Income inequality has skyrocketed in the states over the past 35 years. In response to that fact, it’s often been argued that what really matters is America’s robust level of social mobility. That claim has, in turn, spurred a line of research showing that the level of social mobility in the United States is, in fact, not very high. For male workers, income is highly correlated with paternal income, so income inequality simply replicates from one generation to the next.
I often read people characterizing that research as proving that economic mobility has declined during the period in question, but that’s much less clear. What it proves is that rags-to-riches (and riches-to-rags) stories are rare. But as Ryan Avent writes, some recent research seems to suggest that there’s just very little mobility in general. Gregory Clark has shown that in Sweden, aristocratic surnames are overrepresented among lawyers by a factor of six. That’s a pattern of inequality that dates back to the 17th century.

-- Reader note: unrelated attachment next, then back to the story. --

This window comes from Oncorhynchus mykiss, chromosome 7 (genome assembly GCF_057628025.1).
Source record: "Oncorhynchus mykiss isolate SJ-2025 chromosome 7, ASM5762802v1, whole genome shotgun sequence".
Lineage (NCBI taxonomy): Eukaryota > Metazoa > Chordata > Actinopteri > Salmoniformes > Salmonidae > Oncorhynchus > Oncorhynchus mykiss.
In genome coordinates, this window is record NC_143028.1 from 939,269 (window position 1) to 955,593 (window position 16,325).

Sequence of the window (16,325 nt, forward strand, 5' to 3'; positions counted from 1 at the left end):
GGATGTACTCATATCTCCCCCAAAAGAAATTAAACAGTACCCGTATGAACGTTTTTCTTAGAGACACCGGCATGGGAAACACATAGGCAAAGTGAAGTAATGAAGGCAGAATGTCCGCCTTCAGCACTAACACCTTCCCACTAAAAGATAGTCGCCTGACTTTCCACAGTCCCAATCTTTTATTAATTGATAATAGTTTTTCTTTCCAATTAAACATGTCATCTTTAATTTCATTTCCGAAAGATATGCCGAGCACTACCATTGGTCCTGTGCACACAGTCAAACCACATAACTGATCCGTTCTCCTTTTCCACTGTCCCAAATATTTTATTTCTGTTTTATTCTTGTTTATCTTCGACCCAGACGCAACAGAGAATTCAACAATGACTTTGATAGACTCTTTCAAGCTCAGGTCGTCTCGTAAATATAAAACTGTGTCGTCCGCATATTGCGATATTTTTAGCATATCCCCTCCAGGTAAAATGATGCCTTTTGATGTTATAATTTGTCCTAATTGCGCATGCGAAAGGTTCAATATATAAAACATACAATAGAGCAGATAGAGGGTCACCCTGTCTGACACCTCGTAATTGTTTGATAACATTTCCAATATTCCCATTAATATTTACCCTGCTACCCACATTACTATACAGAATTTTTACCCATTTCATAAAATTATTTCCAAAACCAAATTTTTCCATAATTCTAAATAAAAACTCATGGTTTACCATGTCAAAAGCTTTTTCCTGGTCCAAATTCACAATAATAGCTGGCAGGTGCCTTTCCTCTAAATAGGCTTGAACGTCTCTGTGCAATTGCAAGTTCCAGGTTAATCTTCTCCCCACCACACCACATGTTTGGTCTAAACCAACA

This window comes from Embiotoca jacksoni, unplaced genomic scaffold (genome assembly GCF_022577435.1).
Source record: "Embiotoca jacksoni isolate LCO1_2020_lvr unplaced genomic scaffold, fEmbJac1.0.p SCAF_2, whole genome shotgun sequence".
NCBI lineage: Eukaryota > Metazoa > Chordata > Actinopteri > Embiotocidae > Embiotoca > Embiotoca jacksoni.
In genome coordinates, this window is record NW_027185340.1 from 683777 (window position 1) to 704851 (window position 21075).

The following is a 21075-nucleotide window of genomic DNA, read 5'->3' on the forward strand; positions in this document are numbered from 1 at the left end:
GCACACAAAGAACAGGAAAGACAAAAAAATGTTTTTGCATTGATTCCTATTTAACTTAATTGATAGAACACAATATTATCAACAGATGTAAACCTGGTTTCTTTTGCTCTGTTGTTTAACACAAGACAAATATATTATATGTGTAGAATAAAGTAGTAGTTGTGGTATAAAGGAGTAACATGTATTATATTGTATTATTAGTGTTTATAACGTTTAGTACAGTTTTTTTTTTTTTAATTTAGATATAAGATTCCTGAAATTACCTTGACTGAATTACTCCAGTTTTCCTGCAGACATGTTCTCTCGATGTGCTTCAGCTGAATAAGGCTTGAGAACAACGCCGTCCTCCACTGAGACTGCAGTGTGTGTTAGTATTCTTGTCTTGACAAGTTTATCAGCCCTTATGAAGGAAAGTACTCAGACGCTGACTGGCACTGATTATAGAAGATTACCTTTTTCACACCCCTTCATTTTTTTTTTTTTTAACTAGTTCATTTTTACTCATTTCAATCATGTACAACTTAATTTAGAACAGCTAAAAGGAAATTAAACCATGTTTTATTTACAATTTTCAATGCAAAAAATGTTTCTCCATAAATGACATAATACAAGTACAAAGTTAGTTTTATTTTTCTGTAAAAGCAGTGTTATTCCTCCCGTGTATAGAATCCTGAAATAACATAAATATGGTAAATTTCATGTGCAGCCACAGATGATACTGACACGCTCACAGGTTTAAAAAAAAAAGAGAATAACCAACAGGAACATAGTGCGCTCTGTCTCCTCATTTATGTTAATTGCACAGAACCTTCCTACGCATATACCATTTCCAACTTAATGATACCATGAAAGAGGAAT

Something that I think ought to be put on the agenda in terms of understanding this is immigration. When politicians tell stories of upward mobility, they often make reference to parents or grandparents who immigrated here from abroad. And it’s clearly true that moving to the United States is an effective way for many people to raise their income. And at different points in time, moving to the United States has been an effective way to evade systems of discrimination or persecution. But it’s very possible to be a “land of opportunity”—in the sense that moving here is a valuable opportunity for many people—without being a land where native-born residents with low-income, English-speaking parents have an especially good chance of working their way up the economic ladder. It’s also important to remember race in this context. The “good old days” were generally a period of extreme stratification along racial lines, which continues to have economic implications today.